“We can find common ground only by moving to higher ground.” – Jim Wallis
Finding common ground with people can be difficult. It’s not just that we’re busy, though that’s part of it. It’s that we’re so busy that, when we have time to enjoy ourselves, we want to spend that time in the way that relaxes us the most. If you’re a runner, and you have time to relax on the weekend, you want to get out and run. If you enjoy sitting in front of a chessboard, you would tend to go to places where other people share your love of chess. Of course, if you never played chess, you would not find it fun or relaxing, and not something you would want to invest your free time on.
If we want to find common ground we must first find some shared interests. We must often, step out of our comfort zone to make a connection with someone. The ability to connect with people and share your own faith starts with being interested in others around you. We never know how the Lord will use daily situations to draw people together and to Himself. Faith and love are deciding to take a risk to have a conversation with someone that you wouldn’t have had on your own because you believe God put them in your life for a reason. When we put our personal interests aside we can actually begin to look around us at the people God has placed in our lives to love.
Philippians 2:4 says, “Don’t look out only for your own interests, but take an interest in others, too.” You don’t see that too often: people looking out for the interests of others? Paul himself says later in this same chapter: “All the others care only for themselves and not for what matters to Jesus Christ.” (Philippians 2:21). Looking for the best interests of others is not something we do, but fortunately Jesus does. Jesus gave up His throne in heaven. He took on our human flesh. He lowered himself so low that He died on the cross to save us. No one does that if they are thinking of themselves. The way to look at the interests of others is to see that Jesus has your best interest in mind. Since He does, “look out only for your own interests, but take an interest in others.”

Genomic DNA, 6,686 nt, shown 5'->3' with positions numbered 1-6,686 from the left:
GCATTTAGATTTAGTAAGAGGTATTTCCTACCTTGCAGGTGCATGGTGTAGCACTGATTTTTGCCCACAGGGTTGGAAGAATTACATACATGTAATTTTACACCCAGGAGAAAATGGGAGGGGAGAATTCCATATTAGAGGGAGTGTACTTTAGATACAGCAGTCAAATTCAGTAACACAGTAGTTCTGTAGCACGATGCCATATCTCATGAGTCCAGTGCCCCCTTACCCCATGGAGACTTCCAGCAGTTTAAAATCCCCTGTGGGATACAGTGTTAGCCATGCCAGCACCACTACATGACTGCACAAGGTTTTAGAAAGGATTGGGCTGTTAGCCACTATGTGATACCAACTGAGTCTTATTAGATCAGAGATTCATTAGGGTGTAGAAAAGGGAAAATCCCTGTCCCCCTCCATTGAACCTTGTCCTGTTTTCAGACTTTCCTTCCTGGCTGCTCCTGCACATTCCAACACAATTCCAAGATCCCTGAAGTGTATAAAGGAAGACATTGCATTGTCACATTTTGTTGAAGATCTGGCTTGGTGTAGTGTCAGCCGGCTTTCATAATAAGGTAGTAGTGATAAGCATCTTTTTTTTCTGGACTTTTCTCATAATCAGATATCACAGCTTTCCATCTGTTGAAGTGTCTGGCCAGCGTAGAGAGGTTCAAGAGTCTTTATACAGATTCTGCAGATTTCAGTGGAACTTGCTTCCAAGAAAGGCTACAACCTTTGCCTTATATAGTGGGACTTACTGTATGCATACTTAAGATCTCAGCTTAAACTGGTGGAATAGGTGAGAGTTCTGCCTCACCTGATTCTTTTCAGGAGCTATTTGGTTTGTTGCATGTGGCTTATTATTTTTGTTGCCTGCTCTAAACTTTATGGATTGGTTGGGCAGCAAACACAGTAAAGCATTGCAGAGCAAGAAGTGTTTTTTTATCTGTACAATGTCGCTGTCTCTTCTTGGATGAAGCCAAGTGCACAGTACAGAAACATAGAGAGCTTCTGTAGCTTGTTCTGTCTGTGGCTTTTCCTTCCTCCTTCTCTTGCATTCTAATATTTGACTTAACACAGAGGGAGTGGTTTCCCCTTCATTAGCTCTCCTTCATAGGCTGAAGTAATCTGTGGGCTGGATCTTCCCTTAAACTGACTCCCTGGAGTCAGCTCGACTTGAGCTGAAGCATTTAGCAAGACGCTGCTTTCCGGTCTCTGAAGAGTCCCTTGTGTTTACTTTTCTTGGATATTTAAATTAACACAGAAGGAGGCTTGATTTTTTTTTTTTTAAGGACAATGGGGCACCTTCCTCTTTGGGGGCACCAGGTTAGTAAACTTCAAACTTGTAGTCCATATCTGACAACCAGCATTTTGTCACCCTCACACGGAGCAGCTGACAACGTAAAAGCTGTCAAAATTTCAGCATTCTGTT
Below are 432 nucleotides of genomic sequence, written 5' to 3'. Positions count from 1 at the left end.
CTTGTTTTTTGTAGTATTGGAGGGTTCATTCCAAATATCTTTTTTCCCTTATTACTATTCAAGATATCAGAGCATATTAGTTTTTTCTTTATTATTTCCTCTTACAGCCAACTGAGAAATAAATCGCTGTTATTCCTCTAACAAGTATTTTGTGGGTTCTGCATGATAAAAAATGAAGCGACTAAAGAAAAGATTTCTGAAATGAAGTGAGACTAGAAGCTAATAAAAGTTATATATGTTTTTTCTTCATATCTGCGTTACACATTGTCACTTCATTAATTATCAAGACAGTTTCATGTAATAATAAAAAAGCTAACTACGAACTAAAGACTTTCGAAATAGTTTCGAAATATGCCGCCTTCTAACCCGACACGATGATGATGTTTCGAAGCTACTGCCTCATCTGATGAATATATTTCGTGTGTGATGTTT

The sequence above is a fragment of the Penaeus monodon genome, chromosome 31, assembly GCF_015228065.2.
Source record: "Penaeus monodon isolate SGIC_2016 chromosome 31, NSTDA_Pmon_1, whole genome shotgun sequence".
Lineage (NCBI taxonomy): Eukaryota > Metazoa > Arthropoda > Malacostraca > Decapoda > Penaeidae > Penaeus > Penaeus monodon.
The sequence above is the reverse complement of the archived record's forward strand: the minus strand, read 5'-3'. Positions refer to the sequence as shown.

Taking an interest in others starts in our families and close relationships, but carries into every part of our lives. We have the opportunity to build connections that will last for eternity. We have an opportunity to make investments for eternity. We make connections when we become flexible and figure out the best way to meet people where they are, respecting who they are and how they believe.
Our challenge is to create shared interests and connections in a way that not only tells people about the gospel but models it. Find common ground and start there. Talk about the common ground. Start getting to know people whom you don’t agree with, whom you don’t like, whom you think are crazy. Sit down. Share a meal. Listen to a story. Find some common ground. And begin to build on that common ground. You will begin to connect, to find something more, something greater, something amazing.
- Are we looking for common ground or common differences? What are some ways we can devote more time to building relationships or making current ones better?
- To what extent do you invest the necessary time and energy to make meaningful connections with others? What stands in the way? What choices are you making?